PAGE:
Resource Interactive Goes 'Off the Wall' for Shopping on Facebook
Digital Agency Launches Platform That Lets Consumers Buy Products Directly From Retailers' Social-Network Page
NEW YORK (AdAge.com) -- The latest Facebook breakthrough is coming not from a software developer but from an agency.
--> Resource Interactive, an Ohio-based digital agency with offices in Columbus and Cincinnati, this month launched "Off the Wall," a platform that allows consumers to purchase a product directly from a retailer's wall or their own feed on Facebook without leaving the popular social-networking site.Resource Interactive's Off the Wall product allows retailers to sell directly from their Facebook walls.
The product was developed by the agency's in-house research and development lab, which keeps the company up to speed on new developments in the digital space, while also coming up with prototypes and concepts for a "digital future."
"We needed a group of people that could take the time and have the focus to look out a little bit ahead," said Dan Shust, director-emerging media, who heads up the 18-month-old group. "We get caught up in project work occurring right now."
As marketers look to reign in costs in a tough economy, agencies have felt the squeeze, so ad shops are looking to new revenue streams from product development that have included everything from clothing to widgets to books.
Mr. Shust said he believes product development will become a bigger piece of what the agency does. He said Resource Interactive has determined it made more sense to begin building its own platforms and products that could be used by both clients and others, rather than building customized solutions from the ground up for each client or project.
Opening its products up to non-clients is proving beneficial for the agency, which is adding new clients as a result and has received some interest from international agencies looking to become the exclusive provider of Off the Wall in other countries.
Off the Wall was created when the agency, which works with major retailers such as Victoria's Secret, Burton, Hewlett-Packard and The Limited, realized the majority of activity in Facebook was taking place on the wall. "We've created engaging opportunities on sub-tabs," Mr. Shust said. "If you drive traffic to those tabs, [consumers] can have a good experience, but a lot of people don't necessary visit those pages."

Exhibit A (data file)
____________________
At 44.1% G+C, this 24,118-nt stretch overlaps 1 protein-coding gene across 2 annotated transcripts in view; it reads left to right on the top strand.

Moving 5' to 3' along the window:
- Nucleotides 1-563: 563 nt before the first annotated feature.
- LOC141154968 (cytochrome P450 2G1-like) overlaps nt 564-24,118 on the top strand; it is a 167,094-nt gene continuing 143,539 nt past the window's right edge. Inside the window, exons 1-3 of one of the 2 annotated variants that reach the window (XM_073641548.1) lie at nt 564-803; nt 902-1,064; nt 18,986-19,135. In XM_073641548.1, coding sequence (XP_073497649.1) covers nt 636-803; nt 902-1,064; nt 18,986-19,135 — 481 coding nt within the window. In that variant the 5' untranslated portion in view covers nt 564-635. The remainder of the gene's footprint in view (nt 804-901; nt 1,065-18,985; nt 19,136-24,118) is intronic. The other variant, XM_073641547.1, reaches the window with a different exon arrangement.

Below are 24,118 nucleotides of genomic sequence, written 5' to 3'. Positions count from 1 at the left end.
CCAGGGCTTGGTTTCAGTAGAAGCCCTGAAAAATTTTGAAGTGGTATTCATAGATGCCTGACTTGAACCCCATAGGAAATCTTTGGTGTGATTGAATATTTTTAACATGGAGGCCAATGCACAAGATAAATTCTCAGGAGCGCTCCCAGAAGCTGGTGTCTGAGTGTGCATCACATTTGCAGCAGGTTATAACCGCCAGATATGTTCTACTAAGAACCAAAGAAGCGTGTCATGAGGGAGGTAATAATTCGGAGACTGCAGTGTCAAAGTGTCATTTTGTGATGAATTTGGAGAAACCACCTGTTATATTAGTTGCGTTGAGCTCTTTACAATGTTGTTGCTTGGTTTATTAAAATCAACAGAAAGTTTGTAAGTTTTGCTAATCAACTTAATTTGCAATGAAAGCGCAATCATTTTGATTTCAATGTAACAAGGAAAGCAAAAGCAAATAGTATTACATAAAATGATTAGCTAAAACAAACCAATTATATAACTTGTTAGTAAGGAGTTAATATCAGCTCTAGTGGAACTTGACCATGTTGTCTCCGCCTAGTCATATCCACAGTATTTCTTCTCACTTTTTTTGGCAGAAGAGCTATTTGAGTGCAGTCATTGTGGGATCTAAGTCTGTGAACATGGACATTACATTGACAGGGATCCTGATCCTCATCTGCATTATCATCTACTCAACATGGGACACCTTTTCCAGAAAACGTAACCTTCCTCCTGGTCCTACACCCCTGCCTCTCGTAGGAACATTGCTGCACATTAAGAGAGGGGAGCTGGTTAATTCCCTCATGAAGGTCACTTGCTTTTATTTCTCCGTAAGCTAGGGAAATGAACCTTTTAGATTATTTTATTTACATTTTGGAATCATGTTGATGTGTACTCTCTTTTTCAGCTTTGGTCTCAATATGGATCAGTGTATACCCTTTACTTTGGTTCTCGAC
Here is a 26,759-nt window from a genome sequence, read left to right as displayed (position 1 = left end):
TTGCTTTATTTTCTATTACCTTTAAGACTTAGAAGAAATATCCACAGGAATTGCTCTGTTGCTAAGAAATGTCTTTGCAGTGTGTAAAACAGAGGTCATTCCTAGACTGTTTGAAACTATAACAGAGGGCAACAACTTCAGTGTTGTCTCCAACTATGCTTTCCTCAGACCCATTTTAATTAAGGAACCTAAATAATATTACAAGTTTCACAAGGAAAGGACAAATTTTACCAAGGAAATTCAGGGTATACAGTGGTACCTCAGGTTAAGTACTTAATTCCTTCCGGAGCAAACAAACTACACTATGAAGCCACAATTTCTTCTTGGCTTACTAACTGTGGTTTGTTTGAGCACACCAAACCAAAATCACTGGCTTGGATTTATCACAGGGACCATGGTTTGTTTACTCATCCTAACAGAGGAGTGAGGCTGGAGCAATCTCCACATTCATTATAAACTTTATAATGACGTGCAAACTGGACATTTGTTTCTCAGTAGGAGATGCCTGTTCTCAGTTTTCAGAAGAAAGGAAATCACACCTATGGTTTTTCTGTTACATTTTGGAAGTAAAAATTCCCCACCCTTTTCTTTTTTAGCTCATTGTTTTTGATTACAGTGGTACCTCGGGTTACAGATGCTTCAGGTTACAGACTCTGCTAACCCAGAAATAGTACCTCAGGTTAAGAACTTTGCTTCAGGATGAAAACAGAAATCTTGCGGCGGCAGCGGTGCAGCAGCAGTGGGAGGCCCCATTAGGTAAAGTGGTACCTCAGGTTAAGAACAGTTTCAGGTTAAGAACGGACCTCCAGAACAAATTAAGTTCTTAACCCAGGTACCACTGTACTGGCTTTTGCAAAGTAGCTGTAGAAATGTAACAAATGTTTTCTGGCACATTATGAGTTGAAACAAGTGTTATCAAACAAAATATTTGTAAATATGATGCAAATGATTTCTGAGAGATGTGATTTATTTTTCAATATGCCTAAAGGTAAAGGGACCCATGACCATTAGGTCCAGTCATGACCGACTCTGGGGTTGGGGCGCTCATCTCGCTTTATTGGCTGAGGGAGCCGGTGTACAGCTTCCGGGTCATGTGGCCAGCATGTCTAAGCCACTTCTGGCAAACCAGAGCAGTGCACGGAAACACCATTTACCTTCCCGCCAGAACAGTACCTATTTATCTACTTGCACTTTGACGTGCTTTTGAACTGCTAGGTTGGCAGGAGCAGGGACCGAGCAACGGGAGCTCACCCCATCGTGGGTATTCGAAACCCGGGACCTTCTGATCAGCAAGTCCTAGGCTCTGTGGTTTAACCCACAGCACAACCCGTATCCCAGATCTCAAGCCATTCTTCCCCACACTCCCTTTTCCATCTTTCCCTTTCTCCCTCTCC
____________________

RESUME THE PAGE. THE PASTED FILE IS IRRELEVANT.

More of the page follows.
Just before Christmas, The Limited became the first retailer to use Off the Wall. The retailer is offering its best-selling Infinity scarf -- which appeared on "Oprah" -- for 30% off plus free shipping. Brian Seewald, director of e-commerce at The Limited, said that sales of the scarves were meeting expectations thus far.
"We didn't attach a huge sales expectation to this," he said, though he noted that plans for future offerings using Off the Wall are already in the works. "This is more about doing something special for our fans and doing something to give our brand some visibility."
Mr. Seewald went on to explain that having launched e-commerce in September 2008 and a Facebook page in October 2009, The Limited was quite late to the online and social-media space. "It was time to show our fans that we're still an innovative company and on the edge of things," he said.
Off the Wall takes three to four weeks to implement and is relatively affordable for retailers, given its performance-based compensation model. Upfront costs are minimal, roughly covering the cost of implementation. Because Resource Interactive owns the technology, it can afford to set it up for retailers and wait for the pay off, said Mr. Shust. (Facebook does not receive any financial compensation from the e-commerce conducted through Off the Wall.) According to the company, a brand pays a nominal fee up front, while the agency shares in the revenue on the back end.
"We're pretty sure the investment to develop is going to pay off," Mr. Shust said. "Getting to a working prototype was very quick, and we did it with a few people and a small internal investment. A couple of clients in, we have reaped the benefits of that."
What a great example of agency innovation.
It's also a great example of how retailers are getting smart in utilizing a strategy that provides multiple and transportable "storefronts."
It would be great to see this taken one step further in Facebook where recognition software could be used on wall photos for clothing items. So, when you're randomly looking at a friend's photo and like a shirt or pair of shoes, you could click and buy it instantly. And to get FB users to opt in, retailers could offer discounts - essentially, using them as sales people.
One question though...if this retail channel explodes, how long will it take for Facebook to ask for a percentage of each sale?